Artist: Birds and Buildings
Album: Multipurpose Trap
Birds and Buildings classify their second album Multipurpose Trap as “jazz-rock, progressive-rock, zeuhl, rock in opposition”, which seems about right for those of you who’ll understand all that. If you’re stuck after jazz-rock, that’s still a useful starting point, and I’m happy to add that King Crimson (’70s and ’80s versions both) seems like a significant influence. Their music is mostly high-energy; their five-piece lineup includes a trumpeter, a violinist, and a sax/flute/clarinet player along with guitars and keyboard. Maybe 85% of each song, on average, is instrumental passages, which I have a prejudice against. My favorite albums are usually ones where I love the singer and/or the lyrics, and the few vocals here — which are certainly nicely done — are either vague mutterings that happen to take place on musical notes, or brief telegraphic melodies that hop large odd intervals. But there’s too many interesting things going on instrumentally for me to complain. Instead of vocal hooks we get keyboard hooks or saxophone hooks, often blatantly catchy ones. And if the time signatures have 3, 5, or 6 beats per measure as often than 4, they feel entirely natural and bouncy about it.
Multipurpose Trap’s shorter songs, from 2 to 6 minutes, are generally the poppiest, for a jazz/ prog/ zeuhl definition of “pop”. Horse-Shaped Cloud feels carnivalesque; the Dumb Fish goes between a Mission Impossible sinister chase feel and a more open-minded world’s conception of “peppy jingle”. Miracle Pigeon is partly a folk dance for Eastern Europeans with widely varying numbers of legs, partly an emergency summons to town square by their robotic overlords and Valkyrie guards. East is Fort Orthodox is slower, grander, eerier, the most Court of the Crimson King-feeling track (but also the one with the most prominent vocals and prettiest violin playing). Secret Crevice feels like one of Miles Davis’s most aggressive jazz-rock lineups simultaneously taking the piss out of opera and movie fight-scenes.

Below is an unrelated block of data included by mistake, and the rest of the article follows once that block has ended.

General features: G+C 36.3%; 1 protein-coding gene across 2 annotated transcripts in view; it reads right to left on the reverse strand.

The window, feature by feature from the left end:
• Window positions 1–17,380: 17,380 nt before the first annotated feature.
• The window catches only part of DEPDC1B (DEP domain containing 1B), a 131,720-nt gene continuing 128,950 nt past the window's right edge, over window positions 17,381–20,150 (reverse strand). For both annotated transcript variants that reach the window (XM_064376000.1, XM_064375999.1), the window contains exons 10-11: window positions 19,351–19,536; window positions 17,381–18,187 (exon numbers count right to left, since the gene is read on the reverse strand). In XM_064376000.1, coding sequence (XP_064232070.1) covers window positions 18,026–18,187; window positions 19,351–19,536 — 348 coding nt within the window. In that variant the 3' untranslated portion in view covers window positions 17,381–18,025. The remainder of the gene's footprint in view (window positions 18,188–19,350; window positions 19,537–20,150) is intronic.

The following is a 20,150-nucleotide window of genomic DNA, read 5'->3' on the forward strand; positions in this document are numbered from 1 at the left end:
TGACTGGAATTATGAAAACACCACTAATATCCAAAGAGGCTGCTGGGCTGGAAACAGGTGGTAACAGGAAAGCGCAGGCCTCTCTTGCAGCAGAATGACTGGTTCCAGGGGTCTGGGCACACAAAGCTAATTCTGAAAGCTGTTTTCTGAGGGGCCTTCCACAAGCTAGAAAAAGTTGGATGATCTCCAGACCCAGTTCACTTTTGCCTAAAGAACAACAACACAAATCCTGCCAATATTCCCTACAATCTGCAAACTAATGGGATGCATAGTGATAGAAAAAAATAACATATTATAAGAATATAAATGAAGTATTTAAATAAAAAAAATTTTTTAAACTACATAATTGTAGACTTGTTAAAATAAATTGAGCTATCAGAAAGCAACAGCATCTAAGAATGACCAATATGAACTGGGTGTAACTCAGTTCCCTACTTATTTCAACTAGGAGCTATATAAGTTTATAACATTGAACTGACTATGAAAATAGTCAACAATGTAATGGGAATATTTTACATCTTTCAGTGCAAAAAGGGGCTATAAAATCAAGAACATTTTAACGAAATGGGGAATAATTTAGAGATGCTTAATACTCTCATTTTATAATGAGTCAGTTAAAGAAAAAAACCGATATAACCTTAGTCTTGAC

Tragic Penguin, at 7 minutes, introduces itself as slow and mystical and lofty, with glittering sustained Chick Corea-like keyboards, high droning woodwinds, and bass lines built on playing the same note or chord several times in a row before moving. When it speeds up, and adds brief vocals, it feels more like a Frank Zappa piece, but still a basically grand and pretty one. Catapult is 10 minutes of adrenaline, cartoon chase sequences interrupted by moments where the instruments corner each other, and stomp around in intimidating poses, before one of them spots a chance to make a break for it and start the chase anew through different terrain. Abominable Pelican comes across in parts as a pleasant brainwashing attempt by happy mystical nutters, and in parts as the grand quasi-symphonic jazz that washes over them during their worship rituals.
It turns out, then, that while part of why I love music with words is that I want to sing along with those words, another part is simply that vocals are a convenient tool for providing *personality*. Sometimes they sing and sometimes they don’t, but Birds and Buildings always have plenty of that.
– Brian Block